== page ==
With the reopening and loosening of safety measures, local governments should continue to monitor lodging provider tax returns to identify opportunities to provide support. An increased focus on compliance and auditing will likely be needed to ensure accurate returns and help rebuild lodging provider expertise regarding proper filing procedures. Short-term rental compliance and audits should also be diligent to provide proper reporting and equitable collection of lodging taxes and compliance with local ordinances. With these measures in place, municipal loss of lodging tax revenue will continue to diminish as the tourism industry heads toward recovery. 

Business License Tax and Revenue

Similar to lodging taxes, business license revenues have seen declines since the onset of the pandemic. The stay-at-home measures temporarily shut the doors of millions of businesses and forced many to go out of business entirely. Unemployment rose drastically, especially impacting small business employment. 

The way that business is conducted has likely changed permanently. Many businesses that transitioned to remote operations will continue to allow some, if not all, of their workforce to continue to work from home or a hybrid form of work. Commercial properties, including office space and small manufacturing, will have the toughest time recovering as working from home becomes a permanent trend. As remote business operations continue, an apportionment predicament occurs. Municipalities who allocate business license taxes based on gross receipts should monitor and prepare for solutions to counterbalance apportionment. Apportionment was not common prior to the pandemic, as most businesses operated out of a brick-and-mortar location within a municipality and all gross receipts or revenue were calculated from that location. Since transitioning to remote working, some revenues are collected from the municipality where the remote worker is located. Understanding the local tax and municipal code is pertinent to achieving fair and equitable reporting.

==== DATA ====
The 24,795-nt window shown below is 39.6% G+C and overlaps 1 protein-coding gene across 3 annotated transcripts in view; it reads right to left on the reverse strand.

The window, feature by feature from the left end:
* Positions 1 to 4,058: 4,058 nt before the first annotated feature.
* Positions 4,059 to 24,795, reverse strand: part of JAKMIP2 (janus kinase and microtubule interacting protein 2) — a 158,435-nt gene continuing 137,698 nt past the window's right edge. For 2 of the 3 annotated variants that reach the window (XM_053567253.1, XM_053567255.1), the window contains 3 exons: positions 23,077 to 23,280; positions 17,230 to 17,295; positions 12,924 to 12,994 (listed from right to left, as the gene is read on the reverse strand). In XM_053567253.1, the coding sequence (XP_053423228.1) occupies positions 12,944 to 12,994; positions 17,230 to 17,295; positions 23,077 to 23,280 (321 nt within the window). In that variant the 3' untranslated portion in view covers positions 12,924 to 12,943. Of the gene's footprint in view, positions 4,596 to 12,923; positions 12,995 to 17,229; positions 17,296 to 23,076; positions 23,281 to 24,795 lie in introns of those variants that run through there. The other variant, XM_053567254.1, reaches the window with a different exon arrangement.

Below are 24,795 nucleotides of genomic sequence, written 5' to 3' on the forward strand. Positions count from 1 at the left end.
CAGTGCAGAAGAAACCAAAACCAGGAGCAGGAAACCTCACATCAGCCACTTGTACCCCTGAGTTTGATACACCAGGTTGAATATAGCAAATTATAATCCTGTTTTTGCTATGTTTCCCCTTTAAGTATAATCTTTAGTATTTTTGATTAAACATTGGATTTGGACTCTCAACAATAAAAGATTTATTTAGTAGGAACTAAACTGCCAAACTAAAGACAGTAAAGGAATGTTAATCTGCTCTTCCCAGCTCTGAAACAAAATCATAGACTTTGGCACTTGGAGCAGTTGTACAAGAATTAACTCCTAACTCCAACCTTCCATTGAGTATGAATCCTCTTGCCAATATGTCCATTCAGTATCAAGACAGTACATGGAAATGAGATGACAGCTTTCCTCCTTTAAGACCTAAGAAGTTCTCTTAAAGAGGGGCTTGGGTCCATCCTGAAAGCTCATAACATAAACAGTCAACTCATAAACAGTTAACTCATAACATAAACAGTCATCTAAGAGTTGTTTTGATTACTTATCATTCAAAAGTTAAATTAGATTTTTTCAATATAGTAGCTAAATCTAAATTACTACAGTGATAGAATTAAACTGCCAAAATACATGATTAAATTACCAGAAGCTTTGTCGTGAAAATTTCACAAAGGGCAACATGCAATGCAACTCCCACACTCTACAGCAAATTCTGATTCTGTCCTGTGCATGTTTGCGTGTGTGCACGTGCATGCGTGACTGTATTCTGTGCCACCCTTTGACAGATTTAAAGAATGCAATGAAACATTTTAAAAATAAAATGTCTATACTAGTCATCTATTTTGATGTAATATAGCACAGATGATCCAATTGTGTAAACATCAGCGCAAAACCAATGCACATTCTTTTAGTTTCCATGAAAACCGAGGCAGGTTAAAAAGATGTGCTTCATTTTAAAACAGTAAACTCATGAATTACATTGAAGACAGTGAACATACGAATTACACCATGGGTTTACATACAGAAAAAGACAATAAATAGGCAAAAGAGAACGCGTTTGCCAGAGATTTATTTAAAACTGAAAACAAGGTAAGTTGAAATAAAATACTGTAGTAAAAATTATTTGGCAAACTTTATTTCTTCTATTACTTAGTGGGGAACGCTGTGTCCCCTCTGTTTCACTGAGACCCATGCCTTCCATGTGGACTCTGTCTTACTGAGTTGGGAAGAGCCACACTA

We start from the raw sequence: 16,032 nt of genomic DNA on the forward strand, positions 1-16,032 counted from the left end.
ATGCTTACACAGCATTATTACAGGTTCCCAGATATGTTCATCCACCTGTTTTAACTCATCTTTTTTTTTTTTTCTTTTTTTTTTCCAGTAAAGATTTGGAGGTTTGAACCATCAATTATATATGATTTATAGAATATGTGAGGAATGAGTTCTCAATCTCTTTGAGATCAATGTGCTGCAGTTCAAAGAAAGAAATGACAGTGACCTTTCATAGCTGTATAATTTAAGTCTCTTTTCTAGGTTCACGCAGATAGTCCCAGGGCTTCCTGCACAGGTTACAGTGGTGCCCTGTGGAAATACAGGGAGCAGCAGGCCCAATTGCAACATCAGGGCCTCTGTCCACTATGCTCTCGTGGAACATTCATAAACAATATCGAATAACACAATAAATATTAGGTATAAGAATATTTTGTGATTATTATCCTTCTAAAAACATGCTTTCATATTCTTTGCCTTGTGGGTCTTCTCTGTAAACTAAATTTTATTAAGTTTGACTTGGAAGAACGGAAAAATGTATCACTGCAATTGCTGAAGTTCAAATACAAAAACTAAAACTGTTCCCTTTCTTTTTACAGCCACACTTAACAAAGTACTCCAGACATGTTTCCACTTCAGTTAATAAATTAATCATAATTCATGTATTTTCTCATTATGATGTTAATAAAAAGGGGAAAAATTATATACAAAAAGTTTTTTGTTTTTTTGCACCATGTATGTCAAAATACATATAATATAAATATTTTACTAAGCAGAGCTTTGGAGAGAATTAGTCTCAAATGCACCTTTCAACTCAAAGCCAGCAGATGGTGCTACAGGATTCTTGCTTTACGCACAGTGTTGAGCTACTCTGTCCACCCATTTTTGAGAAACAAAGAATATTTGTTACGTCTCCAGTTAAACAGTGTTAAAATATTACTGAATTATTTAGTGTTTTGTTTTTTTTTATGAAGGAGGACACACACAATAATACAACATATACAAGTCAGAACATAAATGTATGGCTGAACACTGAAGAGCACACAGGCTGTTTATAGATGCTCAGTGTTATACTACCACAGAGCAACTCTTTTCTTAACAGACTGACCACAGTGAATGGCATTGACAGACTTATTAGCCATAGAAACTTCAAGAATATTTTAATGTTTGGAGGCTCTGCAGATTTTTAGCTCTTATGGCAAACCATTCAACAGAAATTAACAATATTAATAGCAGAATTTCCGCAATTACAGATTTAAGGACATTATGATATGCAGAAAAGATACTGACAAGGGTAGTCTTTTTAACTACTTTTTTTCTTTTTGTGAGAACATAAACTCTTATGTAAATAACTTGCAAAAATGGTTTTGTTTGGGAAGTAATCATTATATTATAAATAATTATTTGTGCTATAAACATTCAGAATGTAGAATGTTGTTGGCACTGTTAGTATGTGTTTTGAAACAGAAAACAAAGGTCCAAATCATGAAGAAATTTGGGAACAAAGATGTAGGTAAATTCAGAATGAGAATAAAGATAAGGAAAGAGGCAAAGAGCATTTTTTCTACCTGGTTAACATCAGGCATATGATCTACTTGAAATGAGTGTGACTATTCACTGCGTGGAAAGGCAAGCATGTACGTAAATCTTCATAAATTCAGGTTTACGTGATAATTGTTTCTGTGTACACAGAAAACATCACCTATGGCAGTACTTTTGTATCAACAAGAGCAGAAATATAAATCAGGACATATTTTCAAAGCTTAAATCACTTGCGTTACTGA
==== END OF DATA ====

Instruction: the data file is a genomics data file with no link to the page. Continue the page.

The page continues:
Several actions to adapt to these recent changes are:

  • Tax deferrals and waivers – Clearly educate the business community regarding any changes to these programs, particularly regarding expiration.
  • Tax studies and ordinance reviews – An out-of-date tax code will make it increasingly difficult to equitably tax business activity, particularly with the new challenges created by an increasingly distributed work force.
  • Monitor related revenue sources – Keep an eye on sales tax reporting and gross receipts as certain industries are quicker to recover.
  • Ensure all data is captured – Review applications, renewals, and supplemental forms to ensure that all appropriate data is collected. Business license programs are an excellent source for data which can help municipalities understand and create strategic plans around their jurisdictions business activity and support economic recovery.
  • Monitor new legislation – Stay up to date with new laws and regulations that take effect and adapt your business license program as needed.

As main streets across America open their doors with a promising future ahead, both the lodging industry and local businesses are expected to grow in revenue.

About HdL Companies 

With more than 500 cities, counties and special districts as clients, HdL is the nation’s leading provider of proprietary revenue recovery, audit and administration services encompassing all general sources of municipal tax revenue. To learn more about HdL and its revenue recovery services, visit